Week 4 Workbook

Week 4 Homework

Week 4 Catalog

Develop Presets

Develop Presets Pre 7.3

Lightroom Endmarks

Develop Presets Guide

Lightroom Keywords Guide

Lightroom Keywords Sampler

Lightroom Endmarks Guide

Ben's Smart Collections

Lightroom Classic Q&A (very large 3+ gb zip file)

Ratings and Reviews

Student Work

Related Classes


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Just wow! Ben is such an amazing instructor - he is able to explain everything very succinctly and in just enough detail that your eyes don't start glazing over. I've used Photoshop for over 20 years and have been afraid (and didn't really want to learn yet another program) of using Lightroom, until I've heard how awesome it is from my fellow photographer friends. This course is extremely comprehensive and if you're a more experienced user, you can skip some of the lessons and just watch the ones you want - but even experienced users might get at least a few nuggets of information that they didn't know in every lesson. Highly recommend! And thank you, Ben. P.S. You're wife and her yoga poses are amazing. I just got into yoga a few months ago and can only hope to be half as good as she is! :o)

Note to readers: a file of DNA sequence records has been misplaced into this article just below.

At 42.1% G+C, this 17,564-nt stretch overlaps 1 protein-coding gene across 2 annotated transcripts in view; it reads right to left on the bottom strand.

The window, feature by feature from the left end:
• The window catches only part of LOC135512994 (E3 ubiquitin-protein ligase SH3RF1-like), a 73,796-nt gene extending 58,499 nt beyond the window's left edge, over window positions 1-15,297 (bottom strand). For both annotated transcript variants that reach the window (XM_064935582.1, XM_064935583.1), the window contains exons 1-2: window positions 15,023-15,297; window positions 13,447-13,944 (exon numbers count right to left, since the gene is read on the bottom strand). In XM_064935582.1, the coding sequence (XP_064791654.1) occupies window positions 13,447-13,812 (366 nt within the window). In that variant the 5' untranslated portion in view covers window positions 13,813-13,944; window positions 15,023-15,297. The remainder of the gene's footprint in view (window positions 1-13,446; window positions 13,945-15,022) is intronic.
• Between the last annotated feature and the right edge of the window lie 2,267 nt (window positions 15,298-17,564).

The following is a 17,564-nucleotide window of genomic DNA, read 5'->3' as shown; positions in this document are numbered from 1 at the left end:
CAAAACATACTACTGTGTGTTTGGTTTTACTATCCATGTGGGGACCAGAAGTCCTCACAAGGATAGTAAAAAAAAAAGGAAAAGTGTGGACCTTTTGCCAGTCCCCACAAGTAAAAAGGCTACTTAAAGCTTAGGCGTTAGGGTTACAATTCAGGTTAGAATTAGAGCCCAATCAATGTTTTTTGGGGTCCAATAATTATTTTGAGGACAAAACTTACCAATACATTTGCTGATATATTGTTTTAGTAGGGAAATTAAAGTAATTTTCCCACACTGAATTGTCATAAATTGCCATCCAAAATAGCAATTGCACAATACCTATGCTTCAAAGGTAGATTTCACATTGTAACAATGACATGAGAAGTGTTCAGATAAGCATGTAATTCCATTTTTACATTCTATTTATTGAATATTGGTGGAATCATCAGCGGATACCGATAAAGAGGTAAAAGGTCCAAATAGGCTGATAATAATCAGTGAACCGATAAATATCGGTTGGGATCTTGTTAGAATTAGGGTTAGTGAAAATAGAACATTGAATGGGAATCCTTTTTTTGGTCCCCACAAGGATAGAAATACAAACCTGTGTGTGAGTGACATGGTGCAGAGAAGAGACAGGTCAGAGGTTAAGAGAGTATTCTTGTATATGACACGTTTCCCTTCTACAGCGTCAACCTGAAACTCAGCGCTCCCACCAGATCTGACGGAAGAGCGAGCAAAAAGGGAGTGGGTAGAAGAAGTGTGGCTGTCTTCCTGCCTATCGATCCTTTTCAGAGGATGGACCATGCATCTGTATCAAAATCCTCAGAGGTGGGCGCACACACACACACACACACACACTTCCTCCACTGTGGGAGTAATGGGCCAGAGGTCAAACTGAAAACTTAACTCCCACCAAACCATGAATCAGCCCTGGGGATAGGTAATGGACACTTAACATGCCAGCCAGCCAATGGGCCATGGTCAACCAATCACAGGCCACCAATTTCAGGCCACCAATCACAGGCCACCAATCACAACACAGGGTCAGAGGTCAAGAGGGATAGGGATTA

I was taking a lightroom course from another provider and decided to give Creative live a shot as I wasn't happy with the other class. This class blows that one out of the water! I love the detailed instructions, he goes at a good pace and I love the transcription (I didn't even know that was there until I scrolled down). I would definitely recommend this class to anyone wanting to learn lightroom. Thank you Ben for giving this great class!


I have been searching for something to help me with my images. I am fairly confident with my ability to take nice photos but sometimes they need help. I might actually enjoy editing now!